Bagels for Passover by Kate Havard Apr 12, 2014 20:31:18 GMT -5
Post by shira on Apr 12, 2014 20:31:18 GMT -5
Bagels for Passover? That's Hard to Swallow
Tikvah fellow Kate Havard on how the Passover ban on leavened foods inspires new ways to rewrite tradition, for good or for ill.
Traditionally, the weeklong Passover holiday has not exactly been known for its culinary attractions. That was by design: The matzo that Jews eat to remember their deliverance from slavery is a flat bread, unleavened because when the ancient Israelites fled Egypt they didn't have time to wait for dough to rise. Matzo is known as the bread of freedom. But because the holiday also commemorates the Israelites' 40-year stint wandering the desert, matzo is sometimes called the bread of affliction—a description that takes on another meaning by about Day Six, when you realize that the matzo you had thought at first tasted delightfully nostalgic is actually about as tasty as a year-old Saltine.
Any food made from grains that are chametz, or leavened, meaning allowed to ferment and rise—that includes wheat, oats, rye and barley—are banned for the holiday. It can put a crimp in menu-planning, but that has always been part of the point of Passover.
Lately, though, a movement has developed that offers deliverance for Jews who might feel that they are gastronomically suffering. The five-star Inbal Hotel in Jerusalem created a stir this month when it announced that it planned to add bagels to its Passover menus when the holiday begins on Monday. The bagels are made with boiled matzo meal, and thus are kosher for Passover, and they come complete with lox and cream cheese. There are plenty of recipes for Passover bagels floating around the Internet, though from photos they seem to produce poor, lumpy substitutes. The Inbal version, on the other hand, looks smooth and golden, almost indistinguishable from what you'd find at a New York bagel shop.
The Passover bagel is just one of many imitations of the forbidden chametz food that Jews banish from their homes right before the holiday. Every year, the bakery chain Sprinkles Cupcakes features flourless chocolate cupcakes for Passover, adorned with a blue Star of David sprinkle. The treats, unfortunately, are not prepared in a kosher kitchen, though many Jews for whom "kosher for Passover" merely means "no bread" find them an acceptable substitute.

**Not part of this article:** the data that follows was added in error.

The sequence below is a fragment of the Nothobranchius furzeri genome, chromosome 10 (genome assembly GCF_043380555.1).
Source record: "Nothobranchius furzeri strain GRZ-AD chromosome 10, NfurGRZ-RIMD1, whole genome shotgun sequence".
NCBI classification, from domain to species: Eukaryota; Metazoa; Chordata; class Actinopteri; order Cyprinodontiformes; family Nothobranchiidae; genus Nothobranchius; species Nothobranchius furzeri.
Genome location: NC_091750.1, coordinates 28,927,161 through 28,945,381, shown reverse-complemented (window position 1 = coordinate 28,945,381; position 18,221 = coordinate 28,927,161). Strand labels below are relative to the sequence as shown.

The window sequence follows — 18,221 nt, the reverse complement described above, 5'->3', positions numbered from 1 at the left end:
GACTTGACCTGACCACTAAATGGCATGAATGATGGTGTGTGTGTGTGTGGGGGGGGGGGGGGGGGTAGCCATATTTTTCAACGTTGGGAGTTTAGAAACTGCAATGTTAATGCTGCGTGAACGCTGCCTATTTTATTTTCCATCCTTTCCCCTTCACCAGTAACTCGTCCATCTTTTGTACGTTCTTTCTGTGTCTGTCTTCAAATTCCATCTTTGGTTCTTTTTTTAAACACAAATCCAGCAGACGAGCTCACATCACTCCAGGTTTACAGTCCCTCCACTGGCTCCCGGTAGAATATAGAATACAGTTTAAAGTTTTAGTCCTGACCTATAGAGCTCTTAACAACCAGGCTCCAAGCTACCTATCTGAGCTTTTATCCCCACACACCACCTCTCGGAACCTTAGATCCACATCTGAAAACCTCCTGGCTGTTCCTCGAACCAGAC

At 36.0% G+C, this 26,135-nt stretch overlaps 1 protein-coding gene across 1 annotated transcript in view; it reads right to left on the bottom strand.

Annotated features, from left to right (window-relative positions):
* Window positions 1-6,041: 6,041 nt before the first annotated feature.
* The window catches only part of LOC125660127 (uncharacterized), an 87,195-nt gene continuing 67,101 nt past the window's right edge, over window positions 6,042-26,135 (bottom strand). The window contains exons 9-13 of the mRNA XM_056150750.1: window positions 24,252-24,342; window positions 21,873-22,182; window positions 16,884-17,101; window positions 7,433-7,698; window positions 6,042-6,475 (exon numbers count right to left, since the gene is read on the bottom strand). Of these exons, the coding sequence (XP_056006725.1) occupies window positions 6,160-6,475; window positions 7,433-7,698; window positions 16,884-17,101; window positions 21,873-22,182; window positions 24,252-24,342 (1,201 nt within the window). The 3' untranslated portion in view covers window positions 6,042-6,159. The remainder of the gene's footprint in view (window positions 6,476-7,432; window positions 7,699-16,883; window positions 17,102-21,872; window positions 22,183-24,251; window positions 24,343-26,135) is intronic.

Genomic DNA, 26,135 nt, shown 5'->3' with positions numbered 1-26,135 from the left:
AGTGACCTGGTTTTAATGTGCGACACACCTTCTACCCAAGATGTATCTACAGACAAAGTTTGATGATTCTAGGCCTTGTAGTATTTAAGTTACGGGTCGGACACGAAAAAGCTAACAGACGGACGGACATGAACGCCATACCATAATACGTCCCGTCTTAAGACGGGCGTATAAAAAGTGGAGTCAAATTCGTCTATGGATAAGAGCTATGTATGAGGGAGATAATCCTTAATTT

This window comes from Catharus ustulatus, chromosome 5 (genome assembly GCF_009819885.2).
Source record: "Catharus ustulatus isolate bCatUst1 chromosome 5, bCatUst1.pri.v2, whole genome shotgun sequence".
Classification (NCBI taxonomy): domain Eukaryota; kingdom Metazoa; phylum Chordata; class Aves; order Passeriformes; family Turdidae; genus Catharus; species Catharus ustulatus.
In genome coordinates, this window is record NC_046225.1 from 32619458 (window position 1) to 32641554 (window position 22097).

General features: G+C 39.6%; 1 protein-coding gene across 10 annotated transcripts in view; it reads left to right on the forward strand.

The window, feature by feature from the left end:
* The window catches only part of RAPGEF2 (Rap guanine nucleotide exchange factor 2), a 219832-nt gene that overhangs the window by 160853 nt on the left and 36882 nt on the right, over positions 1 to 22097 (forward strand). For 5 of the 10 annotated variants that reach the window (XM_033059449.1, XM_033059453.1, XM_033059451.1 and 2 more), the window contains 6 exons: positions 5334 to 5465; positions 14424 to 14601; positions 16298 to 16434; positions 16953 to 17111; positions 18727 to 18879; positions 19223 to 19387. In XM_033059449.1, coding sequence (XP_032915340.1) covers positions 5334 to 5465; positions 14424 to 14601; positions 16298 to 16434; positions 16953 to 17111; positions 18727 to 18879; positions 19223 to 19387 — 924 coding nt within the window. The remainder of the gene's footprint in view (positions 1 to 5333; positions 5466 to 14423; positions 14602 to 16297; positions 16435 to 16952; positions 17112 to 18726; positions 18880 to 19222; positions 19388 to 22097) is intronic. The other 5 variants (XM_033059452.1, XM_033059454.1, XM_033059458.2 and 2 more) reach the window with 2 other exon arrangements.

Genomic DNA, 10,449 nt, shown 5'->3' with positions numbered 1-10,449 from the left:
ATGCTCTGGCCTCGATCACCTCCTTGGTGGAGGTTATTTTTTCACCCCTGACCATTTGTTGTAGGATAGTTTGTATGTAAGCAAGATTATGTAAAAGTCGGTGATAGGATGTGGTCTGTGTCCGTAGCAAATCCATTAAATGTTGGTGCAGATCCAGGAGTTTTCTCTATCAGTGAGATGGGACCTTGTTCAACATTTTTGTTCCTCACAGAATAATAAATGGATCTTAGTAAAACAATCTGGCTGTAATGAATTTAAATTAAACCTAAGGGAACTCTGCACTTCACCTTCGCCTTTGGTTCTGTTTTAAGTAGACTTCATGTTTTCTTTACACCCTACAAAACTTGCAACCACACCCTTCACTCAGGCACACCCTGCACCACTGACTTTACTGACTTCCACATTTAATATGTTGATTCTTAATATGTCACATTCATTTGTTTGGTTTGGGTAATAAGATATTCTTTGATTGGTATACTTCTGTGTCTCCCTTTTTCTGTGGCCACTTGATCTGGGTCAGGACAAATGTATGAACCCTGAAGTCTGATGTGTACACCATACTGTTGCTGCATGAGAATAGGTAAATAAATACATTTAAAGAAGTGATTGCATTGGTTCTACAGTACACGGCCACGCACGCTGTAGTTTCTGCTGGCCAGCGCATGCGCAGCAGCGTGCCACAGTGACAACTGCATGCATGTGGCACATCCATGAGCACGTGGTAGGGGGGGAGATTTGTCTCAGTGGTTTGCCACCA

Then there's the variety of kosher-for-Passover products available at a typical supermarket. The kosher food maker Manischewitz offers a number of cake mixes, including a red velvet option. There's also blueberry pancake mix, cereal made from tapioca and potato-based pasta shells.
One has to wonder: Is all this an example of enduring Jewish ingenuity or a Golden Calf made of carbs? Allison Josephs, who writes the popular blog Jew in the City, sees no problem with creating food that mimics nonkosher fare. "What is chametz has a very specific definition," she says. "It's flour touching water for 18 minutes."
That's when fermentation begins. To Ms. Josephs, no chemical reaction, no problem. "Keeping kosher is about connecting an everyday action like eating to some transcendent purpose, to gratefulness," she says. "It's more about the work involved. It's about mindfulness."
Ms. Josephs argues that the work involved to ensure that the food has been prepared properly (in a kosher kitchen) ensures mindfulness. Indeed, year-round she feeds her family fake shrimp, soy cheeseburgers and other recipes that remind her of her nonkosher childhood. But it's still hard work.
"When you're looking for those recipes, you're checking labels, and you're thinking about something larger. You don't just breeze through and accidentally wind up with a Passover bagel in your mouth," she says.
Some scholars, however, are less convinced. Elana Stein Hain of the Shalom Hartman Institute in New York notes that Talmudic sources (rabbinical commentary on the Bible) are split on the topic of loopholes. One source praises an early rabbi who during a famine stretched the rules by getting engaged to 300 women so that they would all be entitled to food from their husband-to-be. Yet other sources lament how "nobody venerates the law like the older generations did," Ms. Stein Hain tells me. The value of the letter-of-the-law approach, she says, is not that everyone gets to eat cake on Passover, but that it "offers a balance between change and stability."
But does eluding the Talmudic law undermine the religious experience? Yes, Rabbi David Wolpe of Sinai Temple in Los Angeles suggests. "There's something powerful about the feel of Passover, about the meals and the ethos being essentially different," he says. What Jews eat during Passover should remind them of the struggle of bondage, he says, and "if it's too much like the rest of the year, you lose it." Matzo is "supposed to have a bit of that hurried, unfinished quality to it," Mr. Wolpe adds. "Obviously it's not as good. Otherwise you'd eat it all year."
Ms. Havard is a Tikvah fellow at the Journal.